OpenStack startup Cloudscaling says that for true interoperability in a hybrid cloud, it's not enough to just have API compatibility between your private and public cloud. It really helps for the fundamental architecture of the two to be analogous.
Cloudscaling has been on a journey in the past few years, evolving from a cloud consultancy that built cloud platforms for companies like KT (Korea Telecom), then used that experience to launch a cloud platform based on OpenStack code. The company released the second version of its product, Open Cloud System (OCS) 2.0, this week at the OpenStack Summit.
The move represents the growing community of companies releasing cloud products and services based on the OpenStack code. Linux distribution companies Canonical, SUSE and Red Hat have been some of the earliest, while a startup like Piston Cloud Computing Co. has been born out of the OpenStack movement. Cisco even threw its hat in the ring, releasing a recommended configuration of OpenStack projects it is calling the Cisco OpenStack edition.
But Cloudscaling says it is different. Other distribution companies have what Cloudscaling CEO Michael Grant calls "raw OpenStack"; they're distributing OpenStack code with some additional features. Cloudscaling claims to use OpenStack code as a basis for its cloud platform and added on top of it services that make it "enterprise grade." While not the first company to claim this, Cloudscaling says it's taking into account performance and quality of service guarantees, building in redundancy, resiliency, fault tolerance, graceful degradation and scale-out features, while allowing for interoperability with public clouds from Amazon Web Services and Google. "Once your cloud is in production, it can't be a science project anymore," Grant says.
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Grant says new enterprise needs are driving cloud adoption. Applications that are being developed and used today in the enterprise are fundamentally different than those of yesteryear, he says. These Web 2.0, big data, mobile, social and gaming applications are dynamic apps, meant to be run in the cloud. Yet these developers may still not being comfortable throwing them up into a public cloud environment, which is why Cloudscaling has focused on private cloud implementations.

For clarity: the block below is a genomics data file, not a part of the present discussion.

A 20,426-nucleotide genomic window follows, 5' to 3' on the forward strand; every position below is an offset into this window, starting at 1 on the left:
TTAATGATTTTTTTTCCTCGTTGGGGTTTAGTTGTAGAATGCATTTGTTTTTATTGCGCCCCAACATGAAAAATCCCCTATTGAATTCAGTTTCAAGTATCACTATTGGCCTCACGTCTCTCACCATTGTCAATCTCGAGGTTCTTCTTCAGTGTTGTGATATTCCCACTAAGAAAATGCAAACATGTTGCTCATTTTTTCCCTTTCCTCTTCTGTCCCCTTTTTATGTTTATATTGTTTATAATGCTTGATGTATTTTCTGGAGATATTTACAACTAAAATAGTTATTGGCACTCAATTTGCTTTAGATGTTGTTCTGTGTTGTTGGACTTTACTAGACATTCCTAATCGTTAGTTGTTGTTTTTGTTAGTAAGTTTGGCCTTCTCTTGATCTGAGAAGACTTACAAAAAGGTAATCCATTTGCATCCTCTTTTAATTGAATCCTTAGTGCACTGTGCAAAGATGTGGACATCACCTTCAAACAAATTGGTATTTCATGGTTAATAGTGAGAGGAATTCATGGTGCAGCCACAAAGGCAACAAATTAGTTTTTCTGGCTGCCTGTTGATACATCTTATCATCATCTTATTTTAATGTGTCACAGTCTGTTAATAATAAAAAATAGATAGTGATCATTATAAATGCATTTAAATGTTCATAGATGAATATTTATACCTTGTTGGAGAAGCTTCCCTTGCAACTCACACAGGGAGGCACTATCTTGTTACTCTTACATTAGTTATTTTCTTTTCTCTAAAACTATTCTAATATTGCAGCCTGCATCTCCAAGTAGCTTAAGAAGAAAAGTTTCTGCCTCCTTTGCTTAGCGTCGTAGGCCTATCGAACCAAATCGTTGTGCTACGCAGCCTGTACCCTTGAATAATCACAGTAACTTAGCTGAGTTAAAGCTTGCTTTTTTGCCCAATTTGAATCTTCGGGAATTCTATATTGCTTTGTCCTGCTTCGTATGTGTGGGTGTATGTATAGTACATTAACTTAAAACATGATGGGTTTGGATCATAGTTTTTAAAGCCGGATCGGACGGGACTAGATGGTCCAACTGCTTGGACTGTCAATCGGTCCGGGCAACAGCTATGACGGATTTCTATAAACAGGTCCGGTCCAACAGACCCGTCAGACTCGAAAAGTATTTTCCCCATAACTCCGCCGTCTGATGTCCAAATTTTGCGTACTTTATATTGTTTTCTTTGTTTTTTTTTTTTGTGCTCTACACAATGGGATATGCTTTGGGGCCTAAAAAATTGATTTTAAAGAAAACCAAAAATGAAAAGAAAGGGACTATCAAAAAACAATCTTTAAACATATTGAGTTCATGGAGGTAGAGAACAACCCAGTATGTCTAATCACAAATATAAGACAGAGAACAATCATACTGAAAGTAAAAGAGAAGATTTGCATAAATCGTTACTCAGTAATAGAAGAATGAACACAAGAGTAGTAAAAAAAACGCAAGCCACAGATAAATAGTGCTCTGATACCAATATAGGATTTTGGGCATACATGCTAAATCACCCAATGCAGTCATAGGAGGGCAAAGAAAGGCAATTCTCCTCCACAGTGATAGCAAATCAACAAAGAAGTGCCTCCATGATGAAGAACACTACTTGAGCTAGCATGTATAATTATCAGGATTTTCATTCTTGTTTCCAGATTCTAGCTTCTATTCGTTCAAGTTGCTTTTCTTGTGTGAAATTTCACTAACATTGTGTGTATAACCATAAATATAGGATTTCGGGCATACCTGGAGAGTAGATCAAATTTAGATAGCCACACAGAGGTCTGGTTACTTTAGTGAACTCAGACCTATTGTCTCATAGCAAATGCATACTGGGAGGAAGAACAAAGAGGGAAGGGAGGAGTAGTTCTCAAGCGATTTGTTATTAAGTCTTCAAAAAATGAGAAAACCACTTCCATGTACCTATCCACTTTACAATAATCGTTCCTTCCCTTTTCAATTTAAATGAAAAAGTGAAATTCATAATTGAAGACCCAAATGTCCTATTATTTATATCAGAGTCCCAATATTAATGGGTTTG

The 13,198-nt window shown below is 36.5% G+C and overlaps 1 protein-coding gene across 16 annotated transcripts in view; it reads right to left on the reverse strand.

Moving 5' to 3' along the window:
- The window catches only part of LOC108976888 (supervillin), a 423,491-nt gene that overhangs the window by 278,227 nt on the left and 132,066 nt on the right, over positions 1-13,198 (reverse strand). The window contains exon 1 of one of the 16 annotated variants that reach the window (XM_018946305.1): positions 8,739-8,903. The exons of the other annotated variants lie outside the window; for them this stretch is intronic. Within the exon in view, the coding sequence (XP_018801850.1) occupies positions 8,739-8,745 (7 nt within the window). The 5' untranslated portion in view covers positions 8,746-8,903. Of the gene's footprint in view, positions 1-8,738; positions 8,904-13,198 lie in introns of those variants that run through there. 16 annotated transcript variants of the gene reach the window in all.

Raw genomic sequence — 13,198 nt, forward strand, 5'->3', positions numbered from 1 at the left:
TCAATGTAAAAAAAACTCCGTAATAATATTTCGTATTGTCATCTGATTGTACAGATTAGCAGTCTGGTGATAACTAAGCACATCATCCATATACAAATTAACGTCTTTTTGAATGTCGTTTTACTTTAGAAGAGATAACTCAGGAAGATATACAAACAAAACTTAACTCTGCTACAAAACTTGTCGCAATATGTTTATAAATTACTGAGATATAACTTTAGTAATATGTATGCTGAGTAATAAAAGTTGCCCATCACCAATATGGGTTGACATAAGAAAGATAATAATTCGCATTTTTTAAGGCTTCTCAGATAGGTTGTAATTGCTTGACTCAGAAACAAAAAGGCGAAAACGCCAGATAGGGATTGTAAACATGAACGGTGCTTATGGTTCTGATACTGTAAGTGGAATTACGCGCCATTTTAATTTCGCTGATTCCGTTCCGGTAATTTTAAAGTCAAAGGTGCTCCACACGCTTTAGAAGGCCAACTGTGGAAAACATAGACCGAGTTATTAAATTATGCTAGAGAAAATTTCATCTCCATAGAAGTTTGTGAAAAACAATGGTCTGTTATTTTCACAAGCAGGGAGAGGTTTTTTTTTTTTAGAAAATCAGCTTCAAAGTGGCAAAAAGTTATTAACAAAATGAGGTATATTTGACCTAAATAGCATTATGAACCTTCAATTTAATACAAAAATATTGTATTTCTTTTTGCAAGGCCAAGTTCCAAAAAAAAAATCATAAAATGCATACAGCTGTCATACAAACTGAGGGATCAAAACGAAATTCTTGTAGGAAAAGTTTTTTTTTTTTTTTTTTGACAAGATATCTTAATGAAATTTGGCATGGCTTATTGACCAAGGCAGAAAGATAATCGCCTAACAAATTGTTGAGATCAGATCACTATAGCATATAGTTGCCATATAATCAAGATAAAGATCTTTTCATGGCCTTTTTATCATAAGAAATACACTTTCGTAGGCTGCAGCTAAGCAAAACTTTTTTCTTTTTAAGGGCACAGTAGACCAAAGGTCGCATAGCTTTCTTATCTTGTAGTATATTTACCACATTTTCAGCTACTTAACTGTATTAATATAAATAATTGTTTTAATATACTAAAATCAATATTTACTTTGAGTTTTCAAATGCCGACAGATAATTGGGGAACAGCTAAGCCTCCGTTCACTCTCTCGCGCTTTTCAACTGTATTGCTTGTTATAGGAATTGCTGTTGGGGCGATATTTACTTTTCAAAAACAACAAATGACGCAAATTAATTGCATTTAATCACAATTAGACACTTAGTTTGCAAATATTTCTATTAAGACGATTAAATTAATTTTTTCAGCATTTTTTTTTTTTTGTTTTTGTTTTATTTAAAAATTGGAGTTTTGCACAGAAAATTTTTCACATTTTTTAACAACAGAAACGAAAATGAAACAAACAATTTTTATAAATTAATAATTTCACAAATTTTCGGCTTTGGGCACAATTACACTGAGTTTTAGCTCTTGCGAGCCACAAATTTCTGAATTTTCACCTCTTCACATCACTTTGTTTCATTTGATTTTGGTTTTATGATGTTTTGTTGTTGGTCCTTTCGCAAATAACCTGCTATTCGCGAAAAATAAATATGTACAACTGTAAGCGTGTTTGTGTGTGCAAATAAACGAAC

Even though those apps are being developed and will live on a company's premise, Grant says there's an inherent advantage to the architecture they run on looking and feeling like that of the most successful public clouds. For Cloudscaling, it's taking its cues from Amazon Web Services, hoping to provide customers an AWS-like cloud in their own data centers.
This idea of having a common architecture between the private and public clouds is not new either. Oracle, in announcing its cloud platform, embraced this idea of having common architecture between public and private clouds as one of the chief benefits of its service. VMware argues that when customers stay within the VMware ecosystem, using vSphere, along with vCloud Director, it provides enhanced features and functions for users.
In addition to embracing AWS-like architecture, Cloudscaling also deliberately chose to become an OpenStack company and now seems to pull some weight in the OpenStack community. Its co-founder and CTO, Randy Bias, is on the OpenStack Foundation's board of directors and has been one of the project's earliest evangelists through his blog on the Cloudscaling website.
In the second release of the company's software, Cloudscaling has added new features, mostly notably integration with Google Compute Engine, becoming the first company to offer OpenStack compatibility with Google's enterprise-aimed cloud offering. Admitting that GCE hasn't quite seen the adoption of some other cloud services, Grant says he expects it come. "We think this will be big," he says. And for cloud users that may be using AWS or GCE, having a similar architecture in their own data centers, he says, provides an inherent advantage for customers.
This story, "Cloud startup gets cues from Amazon, Google and OpenStack to drive private cloud" was originally published by Network World.